The poem’s title, ‘Banananananananana’, as well as underlining the joke draws our attention to how unusual a spelling banana is. Once you start the string of alternating a’s and n’s that constitute the bulk of the word, it’s easy to imagine absent-mindedly overshooting the mark, stuck in a groove like Langton’s Ant on its endless highway.

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Cutthroat compounds in English morphology

April 28, 2015

A houseboat is a type of boat; a boathouse is a type of house.

This illustrates a common pattern in English morphology: the rightmost part of a compound (houseboat) is usually the ‘head’. In other words it’s the centre or larger category, functionally equivalent to the overall compound, and what precedes it (houseboat) modifies or specifies it. So we say English is ‘right-headed’.

But the semantic relationship between the parts can’t be inferred automatically from their arrangement, as this charming/disarming Bizarro cartoon by Dan Piraro shows:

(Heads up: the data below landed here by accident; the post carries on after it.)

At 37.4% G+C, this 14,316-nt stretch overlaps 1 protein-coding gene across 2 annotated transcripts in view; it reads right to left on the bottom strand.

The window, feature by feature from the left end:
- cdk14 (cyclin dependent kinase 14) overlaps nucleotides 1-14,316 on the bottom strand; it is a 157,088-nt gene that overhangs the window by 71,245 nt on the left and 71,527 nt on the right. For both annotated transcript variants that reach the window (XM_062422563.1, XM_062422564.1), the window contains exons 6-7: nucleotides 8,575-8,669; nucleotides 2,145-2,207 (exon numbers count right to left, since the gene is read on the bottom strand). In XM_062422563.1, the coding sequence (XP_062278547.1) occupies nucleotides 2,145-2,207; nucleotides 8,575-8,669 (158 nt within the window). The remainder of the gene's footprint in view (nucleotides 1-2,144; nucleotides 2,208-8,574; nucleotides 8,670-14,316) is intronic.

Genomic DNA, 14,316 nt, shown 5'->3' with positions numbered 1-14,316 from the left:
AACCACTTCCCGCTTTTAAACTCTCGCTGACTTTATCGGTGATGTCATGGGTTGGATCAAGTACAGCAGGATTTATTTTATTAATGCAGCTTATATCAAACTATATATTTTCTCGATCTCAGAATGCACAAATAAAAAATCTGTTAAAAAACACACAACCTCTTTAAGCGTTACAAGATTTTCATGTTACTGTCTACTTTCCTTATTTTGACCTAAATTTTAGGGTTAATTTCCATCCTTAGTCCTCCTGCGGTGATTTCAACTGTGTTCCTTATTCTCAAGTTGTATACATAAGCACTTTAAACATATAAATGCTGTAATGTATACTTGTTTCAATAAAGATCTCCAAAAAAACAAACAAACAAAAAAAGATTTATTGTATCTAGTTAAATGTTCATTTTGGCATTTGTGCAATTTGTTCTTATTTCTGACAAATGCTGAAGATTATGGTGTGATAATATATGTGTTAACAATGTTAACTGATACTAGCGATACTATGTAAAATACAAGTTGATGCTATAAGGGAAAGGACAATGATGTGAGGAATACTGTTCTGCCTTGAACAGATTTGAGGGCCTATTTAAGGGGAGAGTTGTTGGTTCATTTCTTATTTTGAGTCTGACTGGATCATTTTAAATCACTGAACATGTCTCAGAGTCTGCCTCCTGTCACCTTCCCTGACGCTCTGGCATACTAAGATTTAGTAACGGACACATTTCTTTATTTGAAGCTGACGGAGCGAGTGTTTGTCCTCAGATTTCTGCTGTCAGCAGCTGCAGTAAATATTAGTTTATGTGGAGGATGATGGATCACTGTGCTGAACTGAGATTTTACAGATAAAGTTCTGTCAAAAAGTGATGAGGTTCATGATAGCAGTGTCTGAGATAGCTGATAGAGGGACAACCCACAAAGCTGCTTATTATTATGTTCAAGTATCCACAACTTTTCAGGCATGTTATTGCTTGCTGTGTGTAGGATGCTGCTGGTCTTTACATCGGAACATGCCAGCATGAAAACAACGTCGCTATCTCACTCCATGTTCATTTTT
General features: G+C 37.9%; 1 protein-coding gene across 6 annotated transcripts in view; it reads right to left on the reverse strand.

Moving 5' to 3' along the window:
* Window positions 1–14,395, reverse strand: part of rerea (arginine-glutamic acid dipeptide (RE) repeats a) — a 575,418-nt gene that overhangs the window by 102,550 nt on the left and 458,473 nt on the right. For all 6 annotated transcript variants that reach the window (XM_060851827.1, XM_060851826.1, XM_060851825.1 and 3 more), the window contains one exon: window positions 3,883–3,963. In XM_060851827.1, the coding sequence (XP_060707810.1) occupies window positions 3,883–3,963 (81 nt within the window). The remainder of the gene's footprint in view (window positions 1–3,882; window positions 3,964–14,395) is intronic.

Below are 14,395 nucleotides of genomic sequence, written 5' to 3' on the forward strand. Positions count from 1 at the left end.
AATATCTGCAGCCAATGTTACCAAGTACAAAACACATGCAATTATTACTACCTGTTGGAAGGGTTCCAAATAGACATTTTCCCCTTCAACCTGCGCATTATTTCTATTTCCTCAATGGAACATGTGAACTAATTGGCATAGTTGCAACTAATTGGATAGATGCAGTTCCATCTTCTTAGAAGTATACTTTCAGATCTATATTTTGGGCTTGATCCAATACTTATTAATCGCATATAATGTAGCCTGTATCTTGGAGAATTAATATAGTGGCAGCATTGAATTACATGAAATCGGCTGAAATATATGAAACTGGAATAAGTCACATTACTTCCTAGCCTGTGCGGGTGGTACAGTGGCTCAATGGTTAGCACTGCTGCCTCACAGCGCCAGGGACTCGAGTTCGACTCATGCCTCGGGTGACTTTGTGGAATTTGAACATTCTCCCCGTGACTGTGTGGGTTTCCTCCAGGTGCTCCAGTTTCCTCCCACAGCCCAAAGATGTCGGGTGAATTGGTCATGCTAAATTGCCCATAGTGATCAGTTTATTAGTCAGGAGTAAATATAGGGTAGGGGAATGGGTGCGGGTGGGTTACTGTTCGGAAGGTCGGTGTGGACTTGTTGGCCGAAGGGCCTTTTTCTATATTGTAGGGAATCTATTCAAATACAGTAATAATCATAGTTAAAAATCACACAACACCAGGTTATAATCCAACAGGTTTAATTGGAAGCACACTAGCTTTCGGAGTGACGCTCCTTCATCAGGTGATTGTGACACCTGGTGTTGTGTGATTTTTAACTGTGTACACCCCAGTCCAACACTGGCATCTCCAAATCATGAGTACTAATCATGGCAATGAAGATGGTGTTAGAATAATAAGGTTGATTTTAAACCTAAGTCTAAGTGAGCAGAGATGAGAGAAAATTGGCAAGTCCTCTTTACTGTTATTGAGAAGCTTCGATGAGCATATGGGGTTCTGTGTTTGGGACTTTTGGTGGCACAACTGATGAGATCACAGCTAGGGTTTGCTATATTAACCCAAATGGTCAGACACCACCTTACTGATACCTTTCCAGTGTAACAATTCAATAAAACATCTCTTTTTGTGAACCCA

Bizarro Comics by Dan Piraro - water truck fire truck

Right-headedness is a feature of Germanic languages. Romance languages tend to reverse the order: chaise longue is a type of chaise, lingua franca a type of lingua. Either way, when a compound includes the head it is called endocentric – the centre is internal. In exocentric compounds the head is missing or external: a bigmouth is not a type of mouth and an egghead is not a type of head – both refer to people.

Editor and historical linguist Brianne Hughes studies a remarkable subset of exocentric compounds called agentive and instrumental exocentric verb-noun (V-N) compounds. Mercifully, and memorably, she calls them cutthroat compounds, or cutthroats for short. These are rare in English word-formation but have a long, colourful history and constitute a very interesting category.

Cutthroat compounds name things or people by describing what they do. A cutthroat cuts throats, a telltale tells tales, a wagtail wags its tail, a killjoy kills joy, a scarecrow scares crows, a turncoat turns their coat, rotgut rots the gut, a pickpocket picks pockets, a sawbones saws bones (one of the few plural by default), and breakfast – lest you miss its etymology, hidden in plain sight – breaks a fast. The verb is always transitive, the noun its direct object.

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“Nope” intensifies, diversifies grammatically

December 22, 2014